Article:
Dealing with “Back to School” Jitters
Are you getting ready to go back to school now? You’ve assembled curriculum… Your custodians are buffing school floors and getting classrooms sparkly… Teachers are busy making desk name tags and unpacking supplies. And you can’t go to any Wal-Mart without stumbling over “Back to School” displays in full regalia.
There is a lot of excitement during Back to School Season. The school supplies (ahhh… those school supplies…), new clothes, new teachers. But, for many of us, going back to school in the fall can also bring a serious case of nerves.
Maybe we don’t like the idea of swapping flip flops for dress shoes. Perhaps it’s the change in routine, from late morning starts to getting up with the birds. There are many reasons why the start of the school year creates mixed emotions in young and old, alike.
Tips for Easing Back to a School Routine
Wherever you teach, there are some things you can do to make the transition easier for everyone:
- First, honor those feelings.
Sarah Leitschuh, of Sarah Leitschuh Counseling, PLLC, suggests acknowledging a child’s misgivings about going back to school, even if you don’t share them. Parent’s can involve their children in back to school preparations, such as picking out a new lunchbox. Teachers can send “welcome” postcards late in the summer. In “Children and Stressors: Beginning of the School Year,” Leitschuh gives many tips for helping everyone get off to a good start on their new year.
My friends at Bright Ideas Press discuss emotions and schooling in “Emotional Homeschoolers: Learning to Handle Emotions.”
- Plan fun activities for the first days and weeks.
Even if you’re working with the adults in the building, remember that their heads might be elsewhere, too. The may still be thinking of the Cape, or that daycare drop-off. Can we bring a little play in to help us make the switch from vacation to profession?
Donna Morgan recently wrote of a great way to ease groups (both young and old) into working together, by focusing on the simple soap-bubble! In “Bubbles – They Are Not Just for Kids, You Know!“, Morgan shares how she uses soap-bubble blowing as a way to focus on breathing, being present and observing and visualizing ourselves in a positive place.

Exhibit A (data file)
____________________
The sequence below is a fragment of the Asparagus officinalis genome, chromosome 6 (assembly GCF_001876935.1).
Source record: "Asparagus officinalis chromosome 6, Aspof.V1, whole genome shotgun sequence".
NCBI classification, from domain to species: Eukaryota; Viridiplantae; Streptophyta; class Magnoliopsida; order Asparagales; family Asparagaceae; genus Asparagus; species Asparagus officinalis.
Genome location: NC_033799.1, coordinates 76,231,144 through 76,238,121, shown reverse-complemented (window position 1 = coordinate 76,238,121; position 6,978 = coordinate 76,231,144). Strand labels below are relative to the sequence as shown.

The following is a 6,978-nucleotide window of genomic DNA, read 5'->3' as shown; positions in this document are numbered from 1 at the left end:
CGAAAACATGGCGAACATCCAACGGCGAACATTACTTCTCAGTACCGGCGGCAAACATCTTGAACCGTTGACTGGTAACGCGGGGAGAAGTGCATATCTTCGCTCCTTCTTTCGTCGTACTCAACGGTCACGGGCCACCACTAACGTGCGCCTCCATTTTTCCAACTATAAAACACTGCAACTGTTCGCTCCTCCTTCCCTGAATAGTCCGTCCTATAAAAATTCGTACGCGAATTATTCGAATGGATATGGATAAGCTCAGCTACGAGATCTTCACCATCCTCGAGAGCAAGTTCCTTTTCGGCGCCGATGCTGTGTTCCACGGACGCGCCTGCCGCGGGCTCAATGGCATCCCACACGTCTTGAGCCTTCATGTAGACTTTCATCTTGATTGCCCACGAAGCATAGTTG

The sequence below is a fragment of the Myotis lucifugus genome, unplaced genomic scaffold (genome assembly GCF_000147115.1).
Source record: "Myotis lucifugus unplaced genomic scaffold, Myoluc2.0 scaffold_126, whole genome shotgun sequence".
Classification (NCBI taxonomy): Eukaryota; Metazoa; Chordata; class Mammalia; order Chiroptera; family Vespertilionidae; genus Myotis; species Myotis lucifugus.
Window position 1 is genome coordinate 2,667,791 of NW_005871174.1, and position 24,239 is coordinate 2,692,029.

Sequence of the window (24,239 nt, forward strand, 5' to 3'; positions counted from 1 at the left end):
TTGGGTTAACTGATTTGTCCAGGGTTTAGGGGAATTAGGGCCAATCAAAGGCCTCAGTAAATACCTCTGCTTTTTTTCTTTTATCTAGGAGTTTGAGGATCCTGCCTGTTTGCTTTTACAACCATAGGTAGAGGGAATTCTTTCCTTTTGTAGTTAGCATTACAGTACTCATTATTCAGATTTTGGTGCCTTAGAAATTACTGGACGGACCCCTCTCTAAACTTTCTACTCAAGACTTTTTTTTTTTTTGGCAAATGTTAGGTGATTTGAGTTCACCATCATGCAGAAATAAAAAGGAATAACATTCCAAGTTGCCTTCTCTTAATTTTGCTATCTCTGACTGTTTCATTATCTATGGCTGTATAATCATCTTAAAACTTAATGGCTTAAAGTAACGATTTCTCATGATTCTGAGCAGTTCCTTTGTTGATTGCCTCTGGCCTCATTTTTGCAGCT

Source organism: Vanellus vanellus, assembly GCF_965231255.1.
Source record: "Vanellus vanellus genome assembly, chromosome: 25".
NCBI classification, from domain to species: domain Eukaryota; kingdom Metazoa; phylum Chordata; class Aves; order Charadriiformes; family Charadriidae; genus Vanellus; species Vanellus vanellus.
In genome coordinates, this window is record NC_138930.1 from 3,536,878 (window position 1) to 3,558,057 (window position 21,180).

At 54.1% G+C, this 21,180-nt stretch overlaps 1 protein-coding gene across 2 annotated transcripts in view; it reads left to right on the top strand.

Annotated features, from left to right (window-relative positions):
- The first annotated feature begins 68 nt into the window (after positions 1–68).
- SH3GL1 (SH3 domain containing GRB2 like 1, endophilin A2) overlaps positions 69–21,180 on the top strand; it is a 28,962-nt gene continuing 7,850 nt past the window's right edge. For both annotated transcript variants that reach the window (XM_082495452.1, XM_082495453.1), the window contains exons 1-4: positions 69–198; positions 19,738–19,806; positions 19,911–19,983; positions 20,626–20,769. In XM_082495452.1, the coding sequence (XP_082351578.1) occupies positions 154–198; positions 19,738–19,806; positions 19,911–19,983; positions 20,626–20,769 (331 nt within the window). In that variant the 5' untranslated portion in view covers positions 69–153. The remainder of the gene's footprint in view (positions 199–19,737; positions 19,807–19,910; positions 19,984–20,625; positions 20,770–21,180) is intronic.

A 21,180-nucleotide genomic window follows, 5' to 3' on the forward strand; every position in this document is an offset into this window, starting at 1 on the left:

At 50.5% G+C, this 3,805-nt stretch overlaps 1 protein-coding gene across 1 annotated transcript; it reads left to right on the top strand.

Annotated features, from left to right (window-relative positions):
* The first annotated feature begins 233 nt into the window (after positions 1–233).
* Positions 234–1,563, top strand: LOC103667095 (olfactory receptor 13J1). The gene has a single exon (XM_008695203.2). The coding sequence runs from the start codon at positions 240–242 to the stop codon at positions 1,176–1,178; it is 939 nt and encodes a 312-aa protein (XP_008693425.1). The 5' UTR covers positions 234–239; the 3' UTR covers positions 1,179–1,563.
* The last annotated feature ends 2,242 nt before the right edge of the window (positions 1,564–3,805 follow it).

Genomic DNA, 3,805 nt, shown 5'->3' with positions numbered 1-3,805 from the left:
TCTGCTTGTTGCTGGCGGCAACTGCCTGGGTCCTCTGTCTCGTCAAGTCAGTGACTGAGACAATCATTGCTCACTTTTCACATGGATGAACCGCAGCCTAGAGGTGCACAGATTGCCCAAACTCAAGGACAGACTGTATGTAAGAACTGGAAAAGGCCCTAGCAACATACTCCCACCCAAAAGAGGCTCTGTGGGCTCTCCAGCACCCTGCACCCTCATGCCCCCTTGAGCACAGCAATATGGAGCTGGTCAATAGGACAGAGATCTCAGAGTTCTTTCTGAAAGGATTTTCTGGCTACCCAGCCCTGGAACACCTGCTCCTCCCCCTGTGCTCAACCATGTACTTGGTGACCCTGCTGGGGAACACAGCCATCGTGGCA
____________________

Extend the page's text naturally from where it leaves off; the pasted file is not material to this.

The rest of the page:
What a great idea for a first staff meeting!
- Prepare for rough spots.
Our best defense is a good offense. Instead of reacting to rough days during back to school week, let’s prepare in advance so we have a strategy.
When we are having a tough day, it’s easy for our kids’ tough days to get under our skin. In “How to Stay Calm in the Moment,” Jessica Cowling shares her insight as a mom on how to observe during times of conflict with a child.
As a classroom teacher, I have used this strategy time and time again. By being able to step out of my feelings and ask myself, “What are the kids trying to tell me? What do they need?” I am able to derail my own emotions and realize, “They’re telling me they need to get up,” or “They’re telling me it’s just too hot to think today.”
- Stay organized.
I once worked with a woman who never left work at the end of the day without her desk cleaned and organized. Her inbox was empty. Her pencils were sharpened. Her plants were watered and her goldfish fed. The trash can was emptied and her folder for the next day was placed neatly in the center of her blotter. When she walked out the door, she was peaceful and usually humming to herself.
Here’s a routine to start right on the first day you go back to work: spend the last half-hour of your day planning for tomorrow. Mike Gardner (“The Time Doctor”) discusses this tip that is sure to give anyone (homeschooler, classroom teacher or coach) a bit more peace at the start of each school day.
- Take your classroom outdoors.
There really isn’t anything that you have to teach that you can’t teach,
at least in part, out-of-doors. During Back to School month, planning outdoor breaks is great, but planning part of an real lesson outdoors makes that time do double duty, serving body, mind and spirit of the teacher, as well as the students.
In my post, “Welcome to “A Child’s Garden,” I share links to many ways you can use just 15 minutes of your day to refresh your teaching, through nature studies, experiments and guided expeditions.
Free Stuff to help you start the year!
Teachers love a little help, especially at the start of the school year. One thing I’ve found helpful in my classrooms is the use of notebooking pages to help jumpstart students’ writing. Why not try them, risk-free, with a free membership promotion? I’ve been a lifetime member of the Notebooking Treasury at NotebookingPages.com since 2010 – try the free membership and I guarantee you will become a member, too!
What do you do to ease students (and staff!) back to school in the fall?
Leave a comment below ~ we love to hear from you and share our ideas! If you found this article helpful, and would like to see more, subscribe to this website using the subscription gadget in the sidebar. Happy Back to School!